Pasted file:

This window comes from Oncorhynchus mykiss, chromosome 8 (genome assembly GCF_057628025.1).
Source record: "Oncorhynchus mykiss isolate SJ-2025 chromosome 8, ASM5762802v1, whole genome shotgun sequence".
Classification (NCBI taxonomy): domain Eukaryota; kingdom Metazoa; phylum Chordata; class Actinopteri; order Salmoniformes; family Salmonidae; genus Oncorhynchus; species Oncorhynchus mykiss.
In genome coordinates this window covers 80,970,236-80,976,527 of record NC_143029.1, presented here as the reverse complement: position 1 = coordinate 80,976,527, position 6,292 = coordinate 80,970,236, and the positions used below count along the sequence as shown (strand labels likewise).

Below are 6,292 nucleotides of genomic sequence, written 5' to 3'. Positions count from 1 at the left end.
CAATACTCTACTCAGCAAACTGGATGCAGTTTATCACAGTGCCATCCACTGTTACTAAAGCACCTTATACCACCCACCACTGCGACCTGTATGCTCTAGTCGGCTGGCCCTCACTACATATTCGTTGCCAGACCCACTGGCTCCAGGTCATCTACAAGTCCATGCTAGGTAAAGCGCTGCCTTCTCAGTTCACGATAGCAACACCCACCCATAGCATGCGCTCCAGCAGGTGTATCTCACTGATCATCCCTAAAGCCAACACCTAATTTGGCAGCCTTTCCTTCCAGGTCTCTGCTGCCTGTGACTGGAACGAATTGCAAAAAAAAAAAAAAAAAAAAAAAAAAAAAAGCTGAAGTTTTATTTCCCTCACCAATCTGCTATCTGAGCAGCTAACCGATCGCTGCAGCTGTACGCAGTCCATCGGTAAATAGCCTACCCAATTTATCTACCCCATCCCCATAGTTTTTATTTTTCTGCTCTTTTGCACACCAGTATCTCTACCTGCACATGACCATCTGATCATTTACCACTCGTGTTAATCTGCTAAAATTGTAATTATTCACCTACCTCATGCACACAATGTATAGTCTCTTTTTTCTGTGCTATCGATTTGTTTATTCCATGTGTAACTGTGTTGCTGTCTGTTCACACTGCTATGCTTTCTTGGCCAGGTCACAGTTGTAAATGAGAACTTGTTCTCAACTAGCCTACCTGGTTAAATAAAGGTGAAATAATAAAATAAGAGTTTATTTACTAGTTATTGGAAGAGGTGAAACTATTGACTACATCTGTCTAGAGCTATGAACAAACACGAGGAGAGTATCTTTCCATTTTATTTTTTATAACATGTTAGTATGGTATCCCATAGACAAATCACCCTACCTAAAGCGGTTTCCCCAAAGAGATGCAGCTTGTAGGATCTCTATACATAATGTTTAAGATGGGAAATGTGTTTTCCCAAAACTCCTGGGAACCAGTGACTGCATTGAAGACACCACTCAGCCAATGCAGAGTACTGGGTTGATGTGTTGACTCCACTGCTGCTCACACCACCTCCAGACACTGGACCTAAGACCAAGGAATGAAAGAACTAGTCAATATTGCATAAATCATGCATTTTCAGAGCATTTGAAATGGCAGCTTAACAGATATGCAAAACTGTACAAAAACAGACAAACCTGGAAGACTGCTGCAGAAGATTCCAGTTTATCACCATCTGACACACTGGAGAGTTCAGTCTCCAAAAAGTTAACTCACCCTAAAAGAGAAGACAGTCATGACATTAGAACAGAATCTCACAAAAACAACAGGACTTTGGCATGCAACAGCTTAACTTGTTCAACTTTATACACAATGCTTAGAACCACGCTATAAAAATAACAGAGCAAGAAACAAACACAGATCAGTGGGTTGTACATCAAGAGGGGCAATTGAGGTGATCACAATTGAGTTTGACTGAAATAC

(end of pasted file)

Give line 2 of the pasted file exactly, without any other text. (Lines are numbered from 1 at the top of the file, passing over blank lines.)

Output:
Source record: "Oncorhynchus mykiss isolate SJ-2025 chromosome 8, ASM5762802v1, whole genome shotgun sequence".